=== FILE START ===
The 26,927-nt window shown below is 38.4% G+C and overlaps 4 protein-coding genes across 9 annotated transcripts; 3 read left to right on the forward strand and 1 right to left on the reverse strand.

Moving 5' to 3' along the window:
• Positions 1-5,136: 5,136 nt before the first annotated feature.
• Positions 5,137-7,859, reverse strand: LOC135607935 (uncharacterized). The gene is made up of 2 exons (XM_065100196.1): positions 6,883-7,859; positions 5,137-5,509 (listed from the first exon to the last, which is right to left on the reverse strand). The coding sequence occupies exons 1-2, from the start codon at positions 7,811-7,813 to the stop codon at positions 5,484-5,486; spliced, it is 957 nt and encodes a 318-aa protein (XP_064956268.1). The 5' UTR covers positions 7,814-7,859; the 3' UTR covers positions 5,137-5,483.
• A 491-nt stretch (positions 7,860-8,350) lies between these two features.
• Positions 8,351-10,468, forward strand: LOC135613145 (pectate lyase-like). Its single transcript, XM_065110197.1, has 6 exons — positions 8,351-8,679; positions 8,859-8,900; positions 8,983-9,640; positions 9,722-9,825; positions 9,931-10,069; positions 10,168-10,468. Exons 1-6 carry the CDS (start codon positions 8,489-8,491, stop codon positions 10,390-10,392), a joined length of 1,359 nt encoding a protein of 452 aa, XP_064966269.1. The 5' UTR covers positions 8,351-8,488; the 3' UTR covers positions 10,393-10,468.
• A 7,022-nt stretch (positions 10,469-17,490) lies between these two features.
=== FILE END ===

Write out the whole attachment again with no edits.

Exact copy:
The 26,927-nt window shown below is 38.4% G+C and overlaps 4 protein-coding genes across 9 annotated transcripts; 3 read left to right on the forward strand and 1 right to left on the reverse strand.

Moving 5' to 3' along the window:
• Positions 1-5,136: 5,136 nt before the first annotated feature.
• Positions 5,137-7,859, reverse strand: LOC135607935 (uncharacterized). The gene is made up of 2 exons (XM_065100196.1): positions 6,883-7,859; positions 5,137-5,509 (listed from the first exon to the last, which is right to left on the reverse strand). The coding sequence occupies exons 1-2, from the start codon at positions 7,811-7,813 to the stop codon at positions 5,484-5,486; spliced, it is 957 nt and encodes a 318-aa protein (XP_064956268.1). The 5' UTR covers positions 7,814-7,859; the 3' UTR covers positions 5,137-5,483.
• A 491-nt stretch (positions 7,860-8,350) lies between these two features.
• Positions 8,351-10,468, forward strand: LOC135613145 (pectate lyase-like). Its single transcript, XM_065110197.1, has 6 exons — positions 8,351-8,679; positions 8,859-8,900; positions 8,983-9,640; positions 9,722-9,825; positions 9,931-10,069; positions 10,168-10,468. Exons 1-6 carry the CDS (start codon positions 8,489-8,491, stop codon positions 10,390-10,392), a joined length of 1,359 nt encoding a protein of 452 aa, XP_064966269.1. The 5' UTR covers positions 8,351-8,488; the 3' UTR covers positions 10,393-10,468.
• A 7,022-nt stretch (positions 10,469-17,490) lies between these two features.